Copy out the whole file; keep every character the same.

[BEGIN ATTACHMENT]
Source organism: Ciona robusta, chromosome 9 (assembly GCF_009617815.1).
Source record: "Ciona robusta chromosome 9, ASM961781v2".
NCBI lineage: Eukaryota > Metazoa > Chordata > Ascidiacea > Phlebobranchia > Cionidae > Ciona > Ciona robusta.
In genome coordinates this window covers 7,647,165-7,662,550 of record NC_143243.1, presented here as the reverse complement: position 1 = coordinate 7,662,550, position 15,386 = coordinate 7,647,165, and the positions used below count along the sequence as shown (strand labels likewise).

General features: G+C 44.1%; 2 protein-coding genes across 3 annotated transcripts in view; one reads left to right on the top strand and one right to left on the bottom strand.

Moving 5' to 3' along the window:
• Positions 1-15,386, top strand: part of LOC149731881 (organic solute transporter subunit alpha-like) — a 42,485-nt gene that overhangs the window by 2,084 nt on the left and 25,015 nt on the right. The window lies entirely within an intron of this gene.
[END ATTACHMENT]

Source organism: Ciona robusta, chromosome 9 (assembly GCF_009617815.1).
Source record: "Ciona robusta chromosome 9, ASM961781v2".
NCBI lineage: Eukaryota > Metazoa > Chordata > Ascidiacea > Phlebobranchia > Cionidae > Ciona > Ciona robusta.
In genome coordinates this window covers 7,647,165-7,662,550 of record NC_143243.1, presented here as the reverse complement: position 1 = coordinate 7,662,550, position 15,386 = coordinate 7,647,165, and the positions used below count along the sequence as shown (strand labels likewise).

General features: G+C 44.1%; 2 protein-coding genes across 3 annotated transcripts in view; one reads left to right on the top strand and one right to left on the bottom strand.

Moving 5' to 3' along the window:
• Positions 1-15,386, top strand: part of LOC149731881 (organic solute transporter subunit alpha-like) — a 42,485-nt gene that overhangs the window by 2,084 nt on the left and 25,015 nt on the right. The window lies entirely within an intron of this gene.